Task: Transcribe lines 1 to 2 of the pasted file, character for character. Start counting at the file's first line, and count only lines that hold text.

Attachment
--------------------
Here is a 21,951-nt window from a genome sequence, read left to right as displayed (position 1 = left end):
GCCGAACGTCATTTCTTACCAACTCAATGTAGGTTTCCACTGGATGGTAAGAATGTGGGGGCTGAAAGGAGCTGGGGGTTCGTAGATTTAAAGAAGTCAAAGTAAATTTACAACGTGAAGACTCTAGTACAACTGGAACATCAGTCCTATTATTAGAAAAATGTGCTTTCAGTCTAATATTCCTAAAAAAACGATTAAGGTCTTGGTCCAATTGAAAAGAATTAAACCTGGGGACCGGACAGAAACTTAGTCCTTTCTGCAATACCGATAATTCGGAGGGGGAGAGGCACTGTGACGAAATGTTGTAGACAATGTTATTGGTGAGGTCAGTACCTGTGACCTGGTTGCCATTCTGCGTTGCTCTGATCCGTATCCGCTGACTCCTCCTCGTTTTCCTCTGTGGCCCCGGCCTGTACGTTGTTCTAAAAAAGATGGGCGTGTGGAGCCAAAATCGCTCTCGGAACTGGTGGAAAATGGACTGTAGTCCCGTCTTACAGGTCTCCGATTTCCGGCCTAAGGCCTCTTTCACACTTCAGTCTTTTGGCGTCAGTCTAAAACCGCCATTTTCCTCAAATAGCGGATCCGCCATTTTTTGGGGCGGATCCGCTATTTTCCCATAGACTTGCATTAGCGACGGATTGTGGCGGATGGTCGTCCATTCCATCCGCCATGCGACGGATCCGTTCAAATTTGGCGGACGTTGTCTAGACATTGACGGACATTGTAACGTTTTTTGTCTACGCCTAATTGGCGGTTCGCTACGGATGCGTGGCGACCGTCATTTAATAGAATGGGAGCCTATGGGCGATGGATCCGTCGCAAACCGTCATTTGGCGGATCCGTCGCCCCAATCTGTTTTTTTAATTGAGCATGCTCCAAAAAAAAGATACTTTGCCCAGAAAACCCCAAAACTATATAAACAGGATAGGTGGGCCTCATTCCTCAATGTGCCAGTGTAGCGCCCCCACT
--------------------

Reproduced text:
Here is a 21,951-nt window from a genome sequence, read left to right as displayed (position 1 = left end):
GCCGAACGTCATTTCTTACCAACTCAATGTAGGTTTCCACTGGATGGTAAGAATGTGGGGGCTGAAAGGAGCTGGGGGTTCGTAGATTTAAAGAAGTCAAAGTAAATTTACAACGTGAAGACTCTAGTACAACTGGAACATCAGTCCTATTATTAGAAAAATGTGCTTTCAGTCTAATATTCCTAAAAAAACGATTAAGGTCTTGGTCCAATTGAAAAGAATTAAACCTGGGGACCGGACAGAAACTTAGTCCTTTCTGCAATACCGATAATTCGGAGGGGGAGAGGCACTGTGACGAAATGTTGTAGACAATGTTATTGGTGAGGTCAGTACCTGTGACCTGGTTGCCATTCTGCGTTGCTCTGATCCGTATCCGCTGACTCCTCCTCGTTTTCCTCTGTGGCCCCGGCCTGTACGTTGTTCTAAAAAAGATGGGCGTGTGGAGCCAAAATCGCTCTCGGAACTGGTGGAAAATGGACTGTAGTCCCGTCTTACAGGTCTCCGATTTCCGGCCTAAGGCCTCTTTCACACTTCAGTCTTTTGGCGTCAGTCTAAAACCGCCATTTTCCTCAAATAGCGGATCCGCCATTTTTTGGGGCGGATCCGCTATTTTCCCATAGACTTGCATTAGCGACGGATTGTGGCGGATGGTCGTCCATTCCATCCGCCATGCGACGGATCCGTTCAAATTTGGCGGACGTTGTCTAGACATTGACGGACATTGTAACGTTTTTTGTCTACGCCTAATTGGCGGTTCGCTACGGATGCGTGGCGACCGTCATTTAATAGAATGGGAGCCTATGGGCGATGGATCCGTCGCAAACCGTCATTTGGCGGATCCGTCGCCCCAATCTGTTTTTTTAATTGAGCATGCTCCAAAAAAAAGATACTTTGCCCAGAAAACCCCAAAACTATATAAACAGGATAGGTGGGCCTCATTCCTCAATGTGCCAGTGTAGCGCCCCCACT